AFD 2.0

Figure 2-2 Main objectives during the development of AFD 2.0

Over the recent years there was an increasing demand for the modernization of the AFD standard. The development of AFD 2.0 addresses this demand (figure 2-2) and concentrates in three areas. First the ability to adequately express new events / situations with the AFD model, for instance a bread fund or corporate insurances. Second, being effective and efficient in the daily use by analysts and programmers, such as offering a comprehensive entity structure and easy readable attribute names. The third area is the alignment with modern ICT technology.

AFD 2.0 consists out of 6 building blocks (figure 2.3, figure 2.4).

Figure 2-3 AFD within the All Finance Standard

  1. Structure: A structure is designed for a specific high level business domain (e.g. insurance or mortgage) and depicts the agreement how data (entities and attributes) is modeled for the specific domain. A structure can best been seen as a starting point when defining an AFD message and makes the AFD more comprehensible. The AFD 1.0 did not explicitly include a structure. In AFD 2.0 this is made explicit, making it also easier to define for instance JSON Schema’s and ensures a coherent view when using the AFD.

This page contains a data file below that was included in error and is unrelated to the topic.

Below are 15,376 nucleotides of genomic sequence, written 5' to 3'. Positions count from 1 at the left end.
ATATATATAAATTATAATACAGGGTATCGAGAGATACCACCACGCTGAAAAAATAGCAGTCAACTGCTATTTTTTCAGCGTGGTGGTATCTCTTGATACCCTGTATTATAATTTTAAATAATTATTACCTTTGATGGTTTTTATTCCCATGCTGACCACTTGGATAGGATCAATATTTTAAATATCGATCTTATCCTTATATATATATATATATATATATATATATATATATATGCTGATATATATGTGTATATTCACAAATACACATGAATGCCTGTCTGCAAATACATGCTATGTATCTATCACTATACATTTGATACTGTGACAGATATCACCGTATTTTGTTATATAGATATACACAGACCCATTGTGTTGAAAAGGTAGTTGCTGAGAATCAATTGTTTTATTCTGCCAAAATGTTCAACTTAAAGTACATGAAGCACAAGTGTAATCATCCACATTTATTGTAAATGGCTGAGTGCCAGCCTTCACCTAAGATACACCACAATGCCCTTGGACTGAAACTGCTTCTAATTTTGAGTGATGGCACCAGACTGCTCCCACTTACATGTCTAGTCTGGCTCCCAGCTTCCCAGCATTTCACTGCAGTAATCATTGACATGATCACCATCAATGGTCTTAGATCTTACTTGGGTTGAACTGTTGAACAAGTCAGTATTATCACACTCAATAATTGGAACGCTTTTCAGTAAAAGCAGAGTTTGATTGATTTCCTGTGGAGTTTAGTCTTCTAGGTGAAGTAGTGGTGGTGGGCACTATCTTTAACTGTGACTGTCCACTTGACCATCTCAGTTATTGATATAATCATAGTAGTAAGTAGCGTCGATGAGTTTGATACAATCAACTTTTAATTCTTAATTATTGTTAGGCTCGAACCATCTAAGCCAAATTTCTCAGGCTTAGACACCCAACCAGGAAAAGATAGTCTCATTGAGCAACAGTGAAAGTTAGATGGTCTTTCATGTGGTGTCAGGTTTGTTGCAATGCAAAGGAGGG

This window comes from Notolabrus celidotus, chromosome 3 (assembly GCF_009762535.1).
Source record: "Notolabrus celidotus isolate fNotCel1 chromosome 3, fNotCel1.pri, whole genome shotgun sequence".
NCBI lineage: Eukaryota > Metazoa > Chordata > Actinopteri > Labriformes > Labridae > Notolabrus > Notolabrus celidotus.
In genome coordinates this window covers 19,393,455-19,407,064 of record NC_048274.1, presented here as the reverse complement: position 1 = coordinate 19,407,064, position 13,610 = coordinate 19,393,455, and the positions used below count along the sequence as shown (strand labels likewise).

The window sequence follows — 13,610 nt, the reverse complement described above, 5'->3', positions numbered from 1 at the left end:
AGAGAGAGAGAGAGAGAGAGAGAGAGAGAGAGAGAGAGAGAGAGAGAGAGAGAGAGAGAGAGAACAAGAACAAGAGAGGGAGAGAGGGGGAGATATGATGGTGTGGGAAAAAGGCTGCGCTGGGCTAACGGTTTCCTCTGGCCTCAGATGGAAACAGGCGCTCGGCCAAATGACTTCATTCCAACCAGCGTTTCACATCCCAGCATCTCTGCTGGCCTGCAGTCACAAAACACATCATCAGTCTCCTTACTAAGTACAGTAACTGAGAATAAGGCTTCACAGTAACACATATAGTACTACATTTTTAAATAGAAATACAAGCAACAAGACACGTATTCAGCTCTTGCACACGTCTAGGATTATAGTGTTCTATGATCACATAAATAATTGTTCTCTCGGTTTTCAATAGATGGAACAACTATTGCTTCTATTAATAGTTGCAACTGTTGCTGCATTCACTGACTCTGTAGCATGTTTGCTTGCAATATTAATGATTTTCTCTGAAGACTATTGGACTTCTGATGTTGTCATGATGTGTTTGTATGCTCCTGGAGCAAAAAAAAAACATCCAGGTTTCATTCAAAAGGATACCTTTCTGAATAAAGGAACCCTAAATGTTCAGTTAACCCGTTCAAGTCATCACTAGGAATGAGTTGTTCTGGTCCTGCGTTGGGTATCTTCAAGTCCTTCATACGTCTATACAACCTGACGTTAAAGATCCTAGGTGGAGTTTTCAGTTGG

2. Entity: An entity describes an object, person, event, etc. from reality, for example a policy, party or claim. An entity is a container for a specific set of attributes describing an object, person, etc..
  3. Entity types: In AFD 1.0 there are for instance over 100 entities representing objects. From a modern modelling perspective this is complex. In AFD 2.0 there is one entity for object. Each entity has an entity type. By means of the entity type a specialization of an entity is defined, for instance for a ‘moped’ or for a ‘car’. First this enables generic operations related to for instance the value of an object, but secondly it enables to define specific characteristics to a ‘car’.
  4. Attribute: An attribute describes one characteristic of an entity, for example the date of birth of the policyholder, or the expiry date of the policy.
  5. Data type: The format of the value of an attribute is defined by the data type. An example is ‘integer’ for a number without decimal places or ‘date’ for a date of format CCYY-MM-DD.
  6. Code list: A special data type is the code list. A code list consists of list of codes and corresponding values. For instance ‘B’ for ‘Benzine’ and ‘D’ for ‘Diesel’. Although all documentation is written in English, code lists will of course remain in Dutch.

Figure 2-4 building blocks of AFD 2.0

AFD 1.0 vs AFD 2.0

SIVI provides extensive conversion support from AFD 1.0 to AFD 2.0 and vice versa:

  1. A XML file containing the mapping for AFD 1.0 attributes and entities to their AFD 2.0 equivalents and vice versa.
  2. The C# code to perform mappings based on the XML file above (under construction at this moment).
  3. A SIVI API offering service to convert AFD 1.0 and AFD 2.0 messages (under construction at this moment).